The Heart of Darkness

There comes a time in everyone’s life when you realise that the world really is as dark as you feared.

If you’re new with us, this post will make more sense if you read my previous post first. See you soon.

The world really is a dark and scary place. We all know this of course. You know that many countries around the world know only war or oppression or famine. You know that horrible things happen to people away from the public eye. But when it touches you it’s like you never realised it before. My previous post was my reflections of what it feels like to be touched by it.

But today I want to expand a little on something I said in my previous post:

Jesus stepping into the meaninglessness destroying the world  to make something meaningful out of it.

Because I also want to reflect on what it’s felt like to have faith in a loving God whilst living in a world that’s intent on blowing itself to hell.

When Mum got sick it was like I’d been looking at the world through a filter. A rose-coloured filter that was suddenly and violently ripped off. I remember driving to the hospital, stopped at traffic lights. Across the intersection I was looking at the entrance to Brisbane’s South Bank Parklands. A very attractive set of parks and gardens along the Brisbane River. The sun was bright and the day was just the perfect temperature. Healthy attractive people were jogging, people strolled along, sipping coffee with family and friends. The perfect day to be out enjoying the beauty.

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That was the filter. But now it was ripped off to expose what I had always known but now felt in my heart and intestines in a visceral way. I saw clearly what had always been there.

Death. Everywhere.

It’s not that I realised there was and never had been anything good or beautiful in the world. There is and always has been, and they are precious to me. It’s that all of it, every single one, is being poisoned  and brought to nothing by death. Hiding behind every blossoming plant and the glorious sunlight, working quietly and unceasingly within every life. Corrupting every good thing and bringing it to nothing, to dust. To air. And in my own life too.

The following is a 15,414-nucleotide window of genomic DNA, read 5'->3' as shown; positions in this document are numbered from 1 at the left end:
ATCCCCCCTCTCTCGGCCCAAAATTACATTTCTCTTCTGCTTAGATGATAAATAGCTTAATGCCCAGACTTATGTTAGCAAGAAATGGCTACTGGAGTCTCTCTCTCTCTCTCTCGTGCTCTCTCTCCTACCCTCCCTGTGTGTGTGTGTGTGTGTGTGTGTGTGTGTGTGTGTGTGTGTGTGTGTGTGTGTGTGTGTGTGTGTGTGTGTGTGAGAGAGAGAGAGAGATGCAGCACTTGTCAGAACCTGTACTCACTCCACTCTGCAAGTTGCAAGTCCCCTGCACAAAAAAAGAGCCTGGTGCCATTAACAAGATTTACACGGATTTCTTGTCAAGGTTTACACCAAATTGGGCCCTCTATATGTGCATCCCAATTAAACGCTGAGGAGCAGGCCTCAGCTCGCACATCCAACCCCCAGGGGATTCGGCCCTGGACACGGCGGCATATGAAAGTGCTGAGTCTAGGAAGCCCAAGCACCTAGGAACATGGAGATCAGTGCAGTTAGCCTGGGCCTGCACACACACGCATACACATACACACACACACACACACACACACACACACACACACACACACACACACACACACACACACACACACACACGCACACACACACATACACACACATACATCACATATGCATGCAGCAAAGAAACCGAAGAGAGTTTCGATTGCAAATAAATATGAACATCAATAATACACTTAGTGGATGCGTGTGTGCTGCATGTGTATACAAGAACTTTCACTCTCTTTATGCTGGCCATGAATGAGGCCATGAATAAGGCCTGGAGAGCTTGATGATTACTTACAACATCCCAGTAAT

Looking back over my journal I found an entry early on where I described a potential artwork I kept imagining – an installation sculpture. I’ll never be able to make it and I’m sure I subconsciously ripped it off stuff that’s been done before anyway. But you’d set up a room, or even several rooms like a house, lived in, with furniture, family photos etc. But you can’t enter the rooms because it’s filled with a bulbous black mass, overwhelming everything. Swallowing every space of the place up. Nothing left untouched. Evil. Death. It didn’t occur to me at the time how much like cancer itself my image of death and evil was. Because cancer certainly is a form of evil, but evil is also, actually, a type of cancer. It’s the world just doing what the world does but doing it in rebellion to its original purpose and design; and in the process destroying itself. That is the Bible’s depiction of evil and it’s true to experience.

Near the end, when God felt absent, I reflected that for the first time I really understood why some people are atheists. I’ve never really grasped why someone might think an acceptance of science must preclude an acceptance of anything else. But there is a reason someone might not believe in God: in the face of a cruel, unjust and painful world for so many people, the world simply feels meaningless. Certainly at that moment, at the bottom of the pit it does.

But I didn’t go the way of atheism. Wasn’t tempted to. Because atheism is only engaging with half the data. It’s true that often this world feels meaningless… but at the same time it also feels meaningful. Deeply, vibrantly, vitally meaningful. More accurately – the world and life feels like it has a deep meaning and purpose which is being consumed and destroyed by meaninglessness one day at a time. The horror of our lives and the lives of our loved ones being cut short isn’t that we know our lives are just pointless. In that case who would care? It’s that we know our lives have a point. We have a deep, deep sense that they’re meant for something. They’re meant to be good. It wasn’t that my mum’s life was meaningless that made me want to kick and yell and throw chairs and scream helplessly into the night. It was that her life had real meaning and beauty and purpose; her love, her strength and courage, her selflessness towards those in her life, her thoughtfulness of others… and cancer came and ripped all of it – all of it – out of her hands for no other purpose than to throw it all in the river and watch it wash away to nothing. It’s a nightmare.